The sky is rather dark as we drive all the way up to the coast in Moín, a village just above Puerto Limón on the east side of Costa Rica. The rain season is showing off today; the inland roads are totally flooded. For a moment we even doubt whether the car will make it without drowning in the river like passageways.
Our goal is nonetheless worth the troubles: today we’re going to return some baby turtles, tortuguitas, from their hatcheries at the Tropical Science Center (TCS) to the sea. Well, basically the turtles are doing the biggest part of it themselves, but we’ll stand cheerfully on the sidelines while they’re making their journey.
Over the last months the biologists of TCS have been conducting nightly patrols on the beaches north of Moín, to find recent turtles that have come ashore, or their nests. Without the interference and help of this organization, poachers would probably remove most of the eggs laid by the turtles in the surrounding area. Turtles are one of the most threatened groups of animals. According to the Red Data List of the International Union for the Conservation of Nature (IUCN), more than half of the 300 something species are exposed to extinction. The embryos are sold in the country under the guise of aphrodisiacs. Some people think the unborn turtles generate incomparable sexual potency. It sadly resembles the myth that triggers the trade of ivory in Africa to parts of Asia.
The biologists of TCS relocate the eggs to the organizations’ hatchery, in order to protect them until they are ready. Even though this safeguarding takes away one of the biggest obstacles for the turtles, that doesn’t mean all of the eggs make it until the very end. Thirty percent of the eggs won’t survive the hatchery phase. The turtles that are eventually able to dig themselves out are being released on the beach, a couple of kilometers northwards. Our target of today will be 97 of those tiny, though turtles.
As we drive to the beach, the omnipresent police accompanying us is a grim reminder of the past. Three years ago, on May 31, the police found the body of 26-year-old sea turtle conservationist Jairo Mora, on the shores north of Moín. It provokes a rather weird pendulum of feelings, to think about Mora while releasing the baby turtles on the very same beach where he was killed as he was protecting the animals.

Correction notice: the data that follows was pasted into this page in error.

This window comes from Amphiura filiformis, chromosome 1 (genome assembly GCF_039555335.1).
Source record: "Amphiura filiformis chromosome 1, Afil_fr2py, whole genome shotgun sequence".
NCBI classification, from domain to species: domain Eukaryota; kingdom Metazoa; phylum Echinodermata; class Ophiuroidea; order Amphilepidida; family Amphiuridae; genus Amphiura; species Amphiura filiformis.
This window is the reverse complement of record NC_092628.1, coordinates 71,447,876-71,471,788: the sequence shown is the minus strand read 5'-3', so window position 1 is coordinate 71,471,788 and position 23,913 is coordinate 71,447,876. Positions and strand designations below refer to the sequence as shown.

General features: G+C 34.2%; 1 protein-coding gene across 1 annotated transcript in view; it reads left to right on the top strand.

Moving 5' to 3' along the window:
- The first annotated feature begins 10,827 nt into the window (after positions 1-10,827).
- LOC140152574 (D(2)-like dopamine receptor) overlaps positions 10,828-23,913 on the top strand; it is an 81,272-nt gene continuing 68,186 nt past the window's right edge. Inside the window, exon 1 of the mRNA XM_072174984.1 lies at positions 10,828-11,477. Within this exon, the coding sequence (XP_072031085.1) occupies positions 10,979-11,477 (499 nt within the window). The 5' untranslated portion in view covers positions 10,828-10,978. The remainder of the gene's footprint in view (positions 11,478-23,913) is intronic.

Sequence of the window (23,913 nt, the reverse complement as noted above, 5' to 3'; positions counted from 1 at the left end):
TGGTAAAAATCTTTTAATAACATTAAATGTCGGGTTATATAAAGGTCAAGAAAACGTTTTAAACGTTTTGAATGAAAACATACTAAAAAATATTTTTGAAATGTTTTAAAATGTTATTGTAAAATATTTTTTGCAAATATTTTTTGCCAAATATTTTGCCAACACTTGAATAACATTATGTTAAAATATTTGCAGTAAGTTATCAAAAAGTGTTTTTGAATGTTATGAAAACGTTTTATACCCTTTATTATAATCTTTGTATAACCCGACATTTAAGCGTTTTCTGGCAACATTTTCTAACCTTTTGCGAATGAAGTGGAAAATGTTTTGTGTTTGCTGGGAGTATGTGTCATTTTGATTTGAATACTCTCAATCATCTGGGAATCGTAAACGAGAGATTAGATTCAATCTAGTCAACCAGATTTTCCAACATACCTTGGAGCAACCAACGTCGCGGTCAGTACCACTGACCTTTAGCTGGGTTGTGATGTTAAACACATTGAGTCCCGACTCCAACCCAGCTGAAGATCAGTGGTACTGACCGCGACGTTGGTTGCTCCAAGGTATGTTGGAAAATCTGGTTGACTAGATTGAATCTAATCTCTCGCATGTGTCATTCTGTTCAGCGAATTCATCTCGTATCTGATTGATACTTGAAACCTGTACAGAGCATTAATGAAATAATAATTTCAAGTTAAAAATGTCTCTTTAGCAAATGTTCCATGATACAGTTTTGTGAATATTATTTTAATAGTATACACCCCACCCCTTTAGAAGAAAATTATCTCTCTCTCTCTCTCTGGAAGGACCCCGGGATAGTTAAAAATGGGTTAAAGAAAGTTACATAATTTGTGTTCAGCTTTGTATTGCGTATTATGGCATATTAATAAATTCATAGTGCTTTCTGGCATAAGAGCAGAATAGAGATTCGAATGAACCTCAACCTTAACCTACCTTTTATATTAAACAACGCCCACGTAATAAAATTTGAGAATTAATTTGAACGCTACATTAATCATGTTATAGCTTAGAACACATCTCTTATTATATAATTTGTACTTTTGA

As the biologists tell us, it is important that the turtles feel the sand before they start their ocean swim. That way they are able to recognize the beach in a later stage. As instructed we put on white, sterile gloves before we carefully release the tortuguitas, one by one. The kids in our midst abandon these guidelines soon enough however. As their example’s showing us, just putting the turtles down to the ground as fast as possible ostensibly works fine as well.
I pick up a tortuguita from the box and hold it for a second. If you’ve ever seen mature leatherback turtles, it is an incredible idea that their babies fit the palm of your hand. How tiny they are compared to their full-size parents; the head of the leatherbacks is even bigger than ours. The same strength however, though in tinier version, is already visible. With all its mighty powers the tortuguita is swimming in the air on my hand in order to reach the ocean as soon as possible. Once at the ground it is pushing away sand as if its life depends on it. And since the turtles are still prey to birds, it kind of does.
Once at sea, the turtles will start their trip travelling to Panama or Colombia, before swimming all the way up north as far as Canada. They will return to the beach they came from, after 30 years. The difficulties of their journey remind me of Homer’s Odyssey, although his protagonist was ‘only’ separated 20 years from his land. Just as Odysseus the turtles will probably face a completely different situation once back home. Who knows what has changed by then, with regards to their species, but let’s hope their tales have a bright end too.